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The Achilles tendon attaches your calf muscles to your heel bone, or calcaneus. You use this tendon to jump, walk, run, and stand on the balls of your feet. Continuous, intense physical activity, like running and jumping, can cause painful inflammation of the Achilles tendon. This is known as Achilles tendonitis (or tendinitis).
You can often treat Achilles tendonitis at home using simple strategies. However, if home treatment doesn’t work, it’s important to see a doctor. If your tendonitis gets worse, your tendon can tear. You may need medication or surgery to ease the pain.
Excessive exercise or walking is a common cause of Achilles tendonitis. This is particularly true for athletes. However, factors unrelated to exercise may also contribute to risk. Rheumatoid arthritis and infection are both correlated with tendonitis.
In general, any repeated activity that strains the Achilles tendon can contribute to this problem. A few possible causes are:
The main symptom of Achilles tendonitis is a feeling of pain and swelling in the posterior part of your heel as you walk or run. Other symptoms include tight calf muscles and limited range of motion when you flex your foot. This condition can also make the skin on your heel feel overly warm to the touch.
To diagnose the condition correctly, your doctor will ask you a few questions about the pain and swelling in your heel. Your doctor may ask you to stand on the balls of your feet while they observe your range of motion and flexibility. The doctor will also palpate the area directly to pinpoint where the pain and swelling are most severe.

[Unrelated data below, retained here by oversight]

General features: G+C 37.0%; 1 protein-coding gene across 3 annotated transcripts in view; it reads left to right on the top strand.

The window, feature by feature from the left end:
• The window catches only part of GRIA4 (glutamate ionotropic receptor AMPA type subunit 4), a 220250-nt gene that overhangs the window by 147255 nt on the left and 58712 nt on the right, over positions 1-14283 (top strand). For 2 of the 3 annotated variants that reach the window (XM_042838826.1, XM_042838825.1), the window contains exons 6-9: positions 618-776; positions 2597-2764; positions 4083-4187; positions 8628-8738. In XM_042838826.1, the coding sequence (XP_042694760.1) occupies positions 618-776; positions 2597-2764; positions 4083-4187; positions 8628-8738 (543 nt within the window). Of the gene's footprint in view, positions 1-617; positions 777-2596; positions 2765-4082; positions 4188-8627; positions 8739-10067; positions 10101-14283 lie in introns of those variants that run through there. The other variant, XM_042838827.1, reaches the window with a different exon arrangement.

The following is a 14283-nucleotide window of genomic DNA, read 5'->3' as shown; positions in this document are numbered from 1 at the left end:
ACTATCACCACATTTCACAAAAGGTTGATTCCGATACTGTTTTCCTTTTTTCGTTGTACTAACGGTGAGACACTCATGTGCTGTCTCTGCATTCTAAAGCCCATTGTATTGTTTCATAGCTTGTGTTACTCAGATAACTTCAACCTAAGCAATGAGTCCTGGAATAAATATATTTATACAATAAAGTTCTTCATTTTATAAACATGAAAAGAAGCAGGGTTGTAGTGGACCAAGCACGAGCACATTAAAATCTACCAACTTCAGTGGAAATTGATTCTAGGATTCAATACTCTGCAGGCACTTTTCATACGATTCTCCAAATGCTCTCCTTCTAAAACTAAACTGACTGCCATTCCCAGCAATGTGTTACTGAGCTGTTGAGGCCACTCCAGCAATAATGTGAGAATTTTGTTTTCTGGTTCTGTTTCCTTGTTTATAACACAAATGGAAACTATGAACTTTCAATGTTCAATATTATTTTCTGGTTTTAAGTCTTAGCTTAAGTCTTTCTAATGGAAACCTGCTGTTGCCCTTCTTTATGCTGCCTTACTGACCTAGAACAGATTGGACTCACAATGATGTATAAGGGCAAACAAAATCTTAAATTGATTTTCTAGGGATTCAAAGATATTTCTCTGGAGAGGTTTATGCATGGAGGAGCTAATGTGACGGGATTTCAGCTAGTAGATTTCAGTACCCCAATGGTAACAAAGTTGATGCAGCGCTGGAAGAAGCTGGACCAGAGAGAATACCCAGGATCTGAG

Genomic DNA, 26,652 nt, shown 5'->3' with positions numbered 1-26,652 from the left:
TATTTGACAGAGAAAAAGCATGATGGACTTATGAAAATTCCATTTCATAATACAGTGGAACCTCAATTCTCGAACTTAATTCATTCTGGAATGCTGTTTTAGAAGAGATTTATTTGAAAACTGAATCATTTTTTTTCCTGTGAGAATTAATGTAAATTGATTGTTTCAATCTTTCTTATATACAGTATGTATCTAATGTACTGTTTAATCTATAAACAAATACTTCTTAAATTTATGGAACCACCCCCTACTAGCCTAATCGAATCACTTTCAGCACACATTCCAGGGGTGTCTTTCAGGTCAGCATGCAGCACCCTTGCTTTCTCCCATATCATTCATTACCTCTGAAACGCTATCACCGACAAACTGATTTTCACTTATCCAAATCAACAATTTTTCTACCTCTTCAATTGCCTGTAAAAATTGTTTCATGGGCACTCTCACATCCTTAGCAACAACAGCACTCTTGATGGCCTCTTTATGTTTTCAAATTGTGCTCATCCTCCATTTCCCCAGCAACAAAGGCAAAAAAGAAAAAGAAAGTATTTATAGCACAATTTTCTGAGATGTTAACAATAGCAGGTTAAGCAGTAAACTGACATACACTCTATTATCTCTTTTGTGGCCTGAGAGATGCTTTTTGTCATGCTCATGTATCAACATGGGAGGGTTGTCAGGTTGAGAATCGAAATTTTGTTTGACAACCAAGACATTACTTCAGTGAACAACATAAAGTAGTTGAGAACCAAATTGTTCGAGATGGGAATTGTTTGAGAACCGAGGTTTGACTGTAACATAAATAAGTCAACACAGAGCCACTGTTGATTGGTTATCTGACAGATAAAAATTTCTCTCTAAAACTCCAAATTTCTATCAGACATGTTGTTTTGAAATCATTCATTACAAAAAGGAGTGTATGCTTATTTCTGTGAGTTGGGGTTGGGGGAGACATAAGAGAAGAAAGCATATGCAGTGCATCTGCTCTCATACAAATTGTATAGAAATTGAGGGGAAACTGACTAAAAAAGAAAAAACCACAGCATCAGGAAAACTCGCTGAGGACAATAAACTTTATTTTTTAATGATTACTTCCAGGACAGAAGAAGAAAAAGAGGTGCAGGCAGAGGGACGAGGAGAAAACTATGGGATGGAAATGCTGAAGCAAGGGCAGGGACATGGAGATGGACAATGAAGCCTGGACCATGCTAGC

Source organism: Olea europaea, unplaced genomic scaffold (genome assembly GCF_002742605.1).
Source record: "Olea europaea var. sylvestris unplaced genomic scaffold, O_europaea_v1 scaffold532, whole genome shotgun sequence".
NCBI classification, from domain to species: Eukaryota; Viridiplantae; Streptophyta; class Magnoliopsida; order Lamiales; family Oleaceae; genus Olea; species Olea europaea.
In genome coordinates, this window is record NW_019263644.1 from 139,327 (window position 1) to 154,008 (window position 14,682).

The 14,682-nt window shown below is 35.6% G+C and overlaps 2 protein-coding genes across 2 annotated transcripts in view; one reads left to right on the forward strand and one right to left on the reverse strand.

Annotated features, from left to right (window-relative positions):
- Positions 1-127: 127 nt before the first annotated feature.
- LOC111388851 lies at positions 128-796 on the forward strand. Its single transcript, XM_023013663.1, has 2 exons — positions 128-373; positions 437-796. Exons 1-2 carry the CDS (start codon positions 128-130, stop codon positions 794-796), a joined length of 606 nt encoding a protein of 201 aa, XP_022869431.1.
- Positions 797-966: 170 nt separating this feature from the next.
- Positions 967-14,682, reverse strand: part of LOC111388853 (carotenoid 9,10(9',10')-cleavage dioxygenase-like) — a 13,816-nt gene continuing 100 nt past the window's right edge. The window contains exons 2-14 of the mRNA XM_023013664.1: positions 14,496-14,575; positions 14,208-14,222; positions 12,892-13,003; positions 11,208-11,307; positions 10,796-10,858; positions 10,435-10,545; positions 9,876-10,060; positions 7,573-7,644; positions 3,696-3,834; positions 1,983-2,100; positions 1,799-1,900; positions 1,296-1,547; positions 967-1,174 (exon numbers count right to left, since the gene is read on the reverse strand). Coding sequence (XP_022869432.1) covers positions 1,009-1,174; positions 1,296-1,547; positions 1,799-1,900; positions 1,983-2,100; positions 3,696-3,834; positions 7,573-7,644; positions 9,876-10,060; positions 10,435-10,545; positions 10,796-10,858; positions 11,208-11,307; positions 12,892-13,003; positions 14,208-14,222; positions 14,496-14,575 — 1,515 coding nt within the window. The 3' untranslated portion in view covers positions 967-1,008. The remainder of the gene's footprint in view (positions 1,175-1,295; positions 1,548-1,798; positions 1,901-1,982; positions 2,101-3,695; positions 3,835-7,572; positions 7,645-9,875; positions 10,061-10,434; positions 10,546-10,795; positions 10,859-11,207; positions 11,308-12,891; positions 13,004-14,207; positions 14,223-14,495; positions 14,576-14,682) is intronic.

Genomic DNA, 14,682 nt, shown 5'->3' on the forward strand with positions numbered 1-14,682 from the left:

Confirming Achilles tendonitis may involve imaging tests, but they’re often unnecessary. If ordered, the tests include:
There’s a variety of treatments available for Achilles tendonitis. These range from rest and ibuprofen (Advil) to steroid injections and surgery. Your doctor might suggest:
Sometimes, more conservative treatments are not effective. In these cases, surgery may be necessary to repair the Achilles tendon. If the condition intensifies and is left untreated, there’s a greater risk of an Achilles rupture, which requires a surgical intervention. This can cause sharp pain in the heel area.
To lower your risk of Achilles tendonitis, try the following strategies:
Written by: Chitra Badii and Elizabeth Boskey, PhD
Published on: Aug 25, 2016on: Jun 08, 2017
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